Archive for the ‘dfw’ Category
From (what was chosen to be) the first page of David Foster Wallace’s The Pale King:
Past the flannel plains and blacktop graphs and skylines of canted rust, and past the tobacco-brown river overhung with weeping trees and coins of sunlight through them on the water downriver, to the place beyond the windbreak, where untilled fields simmer shrilly in the A.M. heat: shattercane, lamb’s-quarter, cutgrass, sawbrier, nutgrass, jimsonweed, wild mint, dandelion, foxtail, muscadine, spinecabbage, goldenrod, creeping charlie, butter-print, nightshade, ragweed, wild oat, vetch, butcher grass, invaginate volunteer beans, all heads gently nodding in a morning breeze like a mother’s soft hand on your cheek. An arrow of starlings fired from the windbreak’s thatch. The glitter of dew that stays where it is and steams all day. A sunflower, four more, one bowed, and horses in the distance standing rigid and still as toys. All nodding. Electric sounds of insects at their business. Ale-colored sunshine and pale sky and whorls of cirrus so high they cast no shadow. Insects all business all the time. Quartz and chert and schist and chondrite iron scabs in granite. Very old land. Look around you. The horizon trembling, shapeless. We are all of us brothers.
“Insects all business all the time.” The line breaks – in its brilliance, but a brilliance that comes of its impersonation of a cliché – the lyrically chanting list of “stuff in a field.” (One can almost see an inspirational poster made of the phrase, the drone ants lifting improbably [if relatively] enormous items in their eternal effort to keep calm and carry it on. A horrific poster in an Amazon fulfilment centre?) It’s as if one part of realism (that Barthian effet de réel that comes of the mentioning of objects that serve no role in the plotward establishment of meaning) intersects with another notion of realism, the one mentioned in the post to which this one is an addendum – the deflationary mode, that which operates through the undercutting of lyricism, the bringing of things down to earth.
It’s an intersection like a minor car accident is an intersection, a comedic if jarring one. That’s what we sometimes forget about realism, perhaps, just how funny it is, is often meant to be. A higher form of comedy.
Here’s a review of David Foster Wallace’s The Pale King by, well, you can figure it out… Lots about bureaucracy in there, no? Really like the image (above) they put with it…
I don’t really understand the point of this piece at The New Statesman about DFW. Basically, Aime Williams a) doesn’t seem to have read much Wallace, and hasn’t yet finished The Pale King but b) offers the incredibly insightful point that he has some serious fans who may have trouble evaluating his work while c) calling him silly for having some strange orthographical habits, d) didn’t really like Oblivion because other people did (do you see any other explanation?) and e) seemed to think that the title of one of his essay collections was a sign of some sort of childishness.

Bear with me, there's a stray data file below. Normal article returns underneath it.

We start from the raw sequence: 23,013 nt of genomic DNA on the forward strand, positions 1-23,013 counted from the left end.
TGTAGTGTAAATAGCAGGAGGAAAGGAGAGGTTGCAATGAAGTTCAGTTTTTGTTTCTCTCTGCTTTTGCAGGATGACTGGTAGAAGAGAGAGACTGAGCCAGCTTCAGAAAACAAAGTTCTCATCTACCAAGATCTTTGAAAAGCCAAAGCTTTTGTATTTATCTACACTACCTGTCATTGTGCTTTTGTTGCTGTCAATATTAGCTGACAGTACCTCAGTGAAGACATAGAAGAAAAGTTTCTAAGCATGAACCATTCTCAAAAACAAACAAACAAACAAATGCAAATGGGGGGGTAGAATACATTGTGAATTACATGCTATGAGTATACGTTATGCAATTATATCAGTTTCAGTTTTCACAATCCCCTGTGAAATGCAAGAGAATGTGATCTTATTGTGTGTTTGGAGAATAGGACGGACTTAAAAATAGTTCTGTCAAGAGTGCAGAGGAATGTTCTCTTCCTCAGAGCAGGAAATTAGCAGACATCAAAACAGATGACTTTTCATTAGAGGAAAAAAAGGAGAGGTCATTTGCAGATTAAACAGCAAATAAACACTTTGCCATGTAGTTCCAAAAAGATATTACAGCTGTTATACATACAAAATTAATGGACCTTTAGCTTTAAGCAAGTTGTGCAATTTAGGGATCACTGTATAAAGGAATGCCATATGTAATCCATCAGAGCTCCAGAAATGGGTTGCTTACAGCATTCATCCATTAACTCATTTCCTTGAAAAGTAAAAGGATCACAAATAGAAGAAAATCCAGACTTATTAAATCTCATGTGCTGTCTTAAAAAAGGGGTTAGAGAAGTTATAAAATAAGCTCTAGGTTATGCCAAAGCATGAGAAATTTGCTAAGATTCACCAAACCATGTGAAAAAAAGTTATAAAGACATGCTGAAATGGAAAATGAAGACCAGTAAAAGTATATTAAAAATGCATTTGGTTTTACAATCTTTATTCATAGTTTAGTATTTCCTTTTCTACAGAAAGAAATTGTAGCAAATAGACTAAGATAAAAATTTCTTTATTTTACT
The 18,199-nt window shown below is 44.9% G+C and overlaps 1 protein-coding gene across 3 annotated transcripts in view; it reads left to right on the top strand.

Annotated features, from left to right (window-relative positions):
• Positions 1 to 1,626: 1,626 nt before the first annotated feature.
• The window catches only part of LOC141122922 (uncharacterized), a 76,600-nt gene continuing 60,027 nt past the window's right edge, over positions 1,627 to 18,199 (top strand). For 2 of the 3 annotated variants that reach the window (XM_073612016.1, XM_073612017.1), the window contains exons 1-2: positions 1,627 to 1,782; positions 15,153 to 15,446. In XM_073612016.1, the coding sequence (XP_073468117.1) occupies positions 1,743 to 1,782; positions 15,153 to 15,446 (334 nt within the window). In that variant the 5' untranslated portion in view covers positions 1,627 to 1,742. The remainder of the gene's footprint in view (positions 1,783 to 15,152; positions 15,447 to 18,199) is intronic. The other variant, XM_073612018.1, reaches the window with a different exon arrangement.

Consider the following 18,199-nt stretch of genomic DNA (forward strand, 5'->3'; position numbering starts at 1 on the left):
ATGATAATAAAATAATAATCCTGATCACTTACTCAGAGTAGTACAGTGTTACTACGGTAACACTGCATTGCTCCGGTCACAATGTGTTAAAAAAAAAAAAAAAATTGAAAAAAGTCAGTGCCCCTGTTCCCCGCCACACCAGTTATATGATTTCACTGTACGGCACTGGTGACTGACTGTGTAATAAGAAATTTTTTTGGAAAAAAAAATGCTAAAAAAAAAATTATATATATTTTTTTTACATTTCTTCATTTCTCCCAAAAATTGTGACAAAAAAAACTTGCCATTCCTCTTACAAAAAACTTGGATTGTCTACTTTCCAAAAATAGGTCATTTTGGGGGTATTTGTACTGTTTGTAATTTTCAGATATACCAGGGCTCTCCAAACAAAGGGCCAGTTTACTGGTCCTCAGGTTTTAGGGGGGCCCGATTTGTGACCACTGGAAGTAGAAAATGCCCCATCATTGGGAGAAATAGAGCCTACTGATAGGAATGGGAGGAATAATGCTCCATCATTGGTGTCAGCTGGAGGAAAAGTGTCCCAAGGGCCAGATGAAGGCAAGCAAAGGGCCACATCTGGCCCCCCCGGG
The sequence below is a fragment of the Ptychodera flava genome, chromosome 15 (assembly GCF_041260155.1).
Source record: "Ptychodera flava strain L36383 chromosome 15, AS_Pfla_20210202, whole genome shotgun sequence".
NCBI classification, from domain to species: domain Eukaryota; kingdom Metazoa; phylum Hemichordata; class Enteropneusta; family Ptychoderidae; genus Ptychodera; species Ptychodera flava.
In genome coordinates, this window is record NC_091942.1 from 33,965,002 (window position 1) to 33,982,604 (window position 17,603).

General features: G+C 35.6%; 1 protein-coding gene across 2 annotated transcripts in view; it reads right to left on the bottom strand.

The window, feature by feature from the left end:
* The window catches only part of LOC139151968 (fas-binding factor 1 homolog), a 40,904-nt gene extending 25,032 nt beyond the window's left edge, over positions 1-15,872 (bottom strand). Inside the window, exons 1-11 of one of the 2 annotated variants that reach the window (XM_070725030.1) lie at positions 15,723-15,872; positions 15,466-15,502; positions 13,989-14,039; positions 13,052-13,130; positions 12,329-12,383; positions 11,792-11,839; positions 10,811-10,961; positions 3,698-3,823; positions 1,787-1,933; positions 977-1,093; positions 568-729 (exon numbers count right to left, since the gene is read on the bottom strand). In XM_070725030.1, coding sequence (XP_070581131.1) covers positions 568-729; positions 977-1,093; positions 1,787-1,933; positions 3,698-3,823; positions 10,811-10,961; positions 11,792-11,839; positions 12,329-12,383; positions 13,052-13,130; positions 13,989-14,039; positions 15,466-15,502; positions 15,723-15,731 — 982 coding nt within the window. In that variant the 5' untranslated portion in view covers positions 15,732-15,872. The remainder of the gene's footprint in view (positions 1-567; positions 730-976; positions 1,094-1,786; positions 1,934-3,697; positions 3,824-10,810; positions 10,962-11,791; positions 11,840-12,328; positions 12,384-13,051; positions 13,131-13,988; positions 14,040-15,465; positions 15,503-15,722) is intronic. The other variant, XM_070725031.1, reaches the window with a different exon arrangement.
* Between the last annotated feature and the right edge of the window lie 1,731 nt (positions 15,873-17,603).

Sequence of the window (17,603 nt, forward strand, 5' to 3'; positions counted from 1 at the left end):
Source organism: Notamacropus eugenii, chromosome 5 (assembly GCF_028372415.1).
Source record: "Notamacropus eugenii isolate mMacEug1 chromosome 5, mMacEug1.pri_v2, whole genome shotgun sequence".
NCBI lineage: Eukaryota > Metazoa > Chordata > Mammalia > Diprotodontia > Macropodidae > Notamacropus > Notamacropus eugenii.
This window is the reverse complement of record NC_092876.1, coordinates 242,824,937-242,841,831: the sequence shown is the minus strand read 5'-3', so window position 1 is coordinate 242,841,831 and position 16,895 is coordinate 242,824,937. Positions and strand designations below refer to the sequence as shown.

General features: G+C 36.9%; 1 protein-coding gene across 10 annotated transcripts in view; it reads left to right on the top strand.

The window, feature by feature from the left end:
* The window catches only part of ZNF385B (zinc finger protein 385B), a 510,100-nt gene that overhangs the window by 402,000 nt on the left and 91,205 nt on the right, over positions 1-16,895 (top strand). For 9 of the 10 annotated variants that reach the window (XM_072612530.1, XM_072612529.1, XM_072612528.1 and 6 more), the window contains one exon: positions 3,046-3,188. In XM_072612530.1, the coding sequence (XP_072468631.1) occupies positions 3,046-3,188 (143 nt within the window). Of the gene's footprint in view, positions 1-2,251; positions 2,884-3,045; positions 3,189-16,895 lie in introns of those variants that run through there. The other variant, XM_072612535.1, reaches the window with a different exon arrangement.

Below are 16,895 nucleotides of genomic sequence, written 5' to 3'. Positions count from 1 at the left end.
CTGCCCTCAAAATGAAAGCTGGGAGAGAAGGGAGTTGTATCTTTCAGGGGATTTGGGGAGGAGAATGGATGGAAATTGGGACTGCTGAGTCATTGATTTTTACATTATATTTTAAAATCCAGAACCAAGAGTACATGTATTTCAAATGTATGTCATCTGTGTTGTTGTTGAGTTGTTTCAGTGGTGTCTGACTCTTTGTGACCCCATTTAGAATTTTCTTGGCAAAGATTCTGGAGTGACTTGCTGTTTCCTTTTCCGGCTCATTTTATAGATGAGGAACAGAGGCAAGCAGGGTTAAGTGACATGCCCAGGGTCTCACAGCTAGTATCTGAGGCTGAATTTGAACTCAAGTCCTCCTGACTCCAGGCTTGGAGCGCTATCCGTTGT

Overall, the argument of the piece seems to be I haven’t liked DFW but a few of the quotes from the new book that I’ve seen in reviews look interesting. Still, his fans are irrational and make me want not to like him… Not quite the stuff of riveting literary journalism, no…
Huh. To my mind better practice to a) read the books, at least more than one of them b) decide why you do or don’t like them and then, and only then, c) write up something about why. Guess I’m just old school like that…
From a footnote in John Jeremiah Sullivan’s GQ review of David Foster Wallace’s forthcomign The Pale King,
Early in 2008, GQ asked him to write about Obama’s speeches or, more largely, about American political rhetoric. It was still a somewhat gassy idea as presented to him, but Wallace saw the possibilities, so we started making inquiries to the Obama campaign, and even made reservations for him to be in Denver during the convention. Our thought was to get him as close to the head speechwriters (and so as close to Obama) as possible. But Wallace said, very politely, that this wasn’t what interested him. He wanted to be with a worker bee on the speechwriting team—to find out how the language was used by, as he put it, “the ninth guy on the bench.” It also seemed like maybe a temperament thing, that he would be more comfortable reporting away from the glare.
More, I’m sure, to come on The Pale King. Going to walk across the street now to Waterstones and check if they have any in stock yet….